Microfinance as a way to develop White Center
Most people are aware that the greatest impediment to the start and development of the business is lack of capital. Tradtionally, banks only lend money to people who already have money. This makes it extremely difficult for would-be entrepreneurs to start a business — even one that is desperately needed. One solution to this quandry is the pooling of resources by a community to assist its members with the initial loan that gives them entry. The Asian and Latino communities already have models of this practice, the latter known as Tanda. Variants of this practice are known broadly as microfinance.
Microfinance refers to the provision of financial services to poor or low-income clients, including consumers and the self-employed. The term also refers to the practice of sustainably delivering those services. Microcredit (or loans to poor microenterprises) should not be confused with microfinance, which addresses a full range of banking needs for poor people.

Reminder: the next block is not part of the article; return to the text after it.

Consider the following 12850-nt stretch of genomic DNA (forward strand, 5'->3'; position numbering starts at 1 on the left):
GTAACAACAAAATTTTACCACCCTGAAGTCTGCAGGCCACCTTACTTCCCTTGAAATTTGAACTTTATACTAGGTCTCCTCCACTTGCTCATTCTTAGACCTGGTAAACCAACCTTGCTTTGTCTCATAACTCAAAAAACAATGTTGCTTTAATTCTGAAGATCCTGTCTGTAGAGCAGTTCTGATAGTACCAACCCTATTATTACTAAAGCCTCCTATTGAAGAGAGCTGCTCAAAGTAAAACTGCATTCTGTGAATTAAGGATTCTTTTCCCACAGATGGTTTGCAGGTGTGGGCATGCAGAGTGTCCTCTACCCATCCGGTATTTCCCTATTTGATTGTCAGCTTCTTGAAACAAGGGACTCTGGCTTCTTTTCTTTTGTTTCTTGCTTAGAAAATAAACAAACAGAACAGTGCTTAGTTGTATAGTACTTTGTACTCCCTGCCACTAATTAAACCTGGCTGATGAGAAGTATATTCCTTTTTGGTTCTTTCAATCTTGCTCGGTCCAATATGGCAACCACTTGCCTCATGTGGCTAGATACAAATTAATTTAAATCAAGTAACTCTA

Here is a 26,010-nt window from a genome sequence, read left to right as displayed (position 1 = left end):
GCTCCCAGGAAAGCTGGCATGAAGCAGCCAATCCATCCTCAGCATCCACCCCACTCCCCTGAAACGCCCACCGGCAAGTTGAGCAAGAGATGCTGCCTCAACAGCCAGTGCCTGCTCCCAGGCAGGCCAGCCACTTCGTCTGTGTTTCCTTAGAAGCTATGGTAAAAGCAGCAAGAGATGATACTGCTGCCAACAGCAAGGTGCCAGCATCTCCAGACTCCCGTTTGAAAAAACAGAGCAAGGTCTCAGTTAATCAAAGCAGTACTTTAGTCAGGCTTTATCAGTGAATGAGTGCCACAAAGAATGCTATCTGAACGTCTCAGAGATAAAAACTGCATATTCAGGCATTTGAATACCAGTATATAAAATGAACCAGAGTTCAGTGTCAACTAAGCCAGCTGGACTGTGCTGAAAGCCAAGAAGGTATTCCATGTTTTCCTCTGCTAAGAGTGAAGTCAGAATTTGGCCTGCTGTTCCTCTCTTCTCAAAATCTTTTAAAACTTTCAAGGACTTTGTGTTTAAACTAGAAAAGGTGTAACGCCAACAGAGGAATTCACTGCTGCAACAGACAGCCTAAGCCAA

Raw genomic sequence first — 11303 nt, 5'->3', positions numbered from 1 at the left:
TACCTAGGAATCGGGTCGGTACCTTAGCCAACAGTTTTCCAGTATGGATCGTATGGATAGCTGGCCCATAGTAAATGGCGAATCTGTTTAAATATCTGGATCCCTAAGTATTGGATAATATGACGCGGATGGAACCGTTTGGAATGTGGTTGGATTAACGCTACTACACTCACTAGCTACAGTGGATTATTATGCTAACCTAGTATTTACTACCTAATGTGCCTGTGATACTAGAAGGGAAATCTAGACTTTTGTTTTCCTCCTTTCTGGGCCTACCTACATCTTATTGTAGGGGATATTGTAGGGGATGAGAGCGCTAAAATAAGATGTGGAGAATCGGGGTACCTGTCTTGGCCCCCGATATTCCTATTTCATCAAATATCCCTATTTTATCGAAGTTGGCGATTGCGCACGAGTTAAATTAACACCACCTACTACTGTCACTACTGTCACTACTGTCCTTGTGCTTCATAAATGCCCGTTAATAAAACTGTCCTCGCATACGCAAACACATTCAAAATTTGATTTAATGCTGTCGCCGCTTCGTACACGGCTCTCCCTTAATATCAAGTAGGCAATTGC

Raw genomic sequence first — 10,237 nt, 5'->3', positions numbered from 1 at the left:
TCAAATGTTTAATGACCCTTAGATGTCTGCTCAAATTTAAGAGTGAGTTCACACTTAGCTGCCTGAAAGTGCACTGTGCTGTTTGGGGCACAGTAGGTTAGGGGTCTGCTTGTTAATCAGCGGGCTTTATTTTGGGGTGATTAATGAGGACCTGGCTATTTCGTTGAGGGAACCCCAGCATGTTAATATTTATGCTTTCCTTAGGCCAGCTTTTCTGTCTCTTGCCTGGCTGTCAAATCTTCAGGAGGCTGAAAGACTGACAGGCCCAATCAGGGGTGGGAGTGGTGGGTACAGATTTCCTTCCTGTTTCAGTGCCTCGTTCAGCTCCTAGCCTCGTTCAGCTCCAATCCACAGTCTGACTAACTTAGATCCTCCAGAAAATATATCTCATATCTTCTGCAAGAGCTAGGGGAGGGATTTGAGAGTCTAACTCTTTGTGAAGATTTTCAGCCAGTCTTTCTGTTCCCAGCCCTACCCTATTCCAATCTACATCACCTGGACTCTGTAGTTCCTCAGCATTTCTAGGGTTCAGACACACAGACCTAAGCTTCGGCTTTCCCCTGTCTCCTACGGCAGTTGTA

More broadly, it refers to a movement that envisions “a world in which as many poor and near-poor households as possible have permanent access to an appropriate range of high quality financial services, including not just credit but also savings, insurance, and fund transfers.” Those who promote microfinance generally believe that such access will help poor people out of poverty.
I would be curious to know if readers have any thoughts on this subject and how it might used as a tool to spur economic development and vitality in White Center and other areas.
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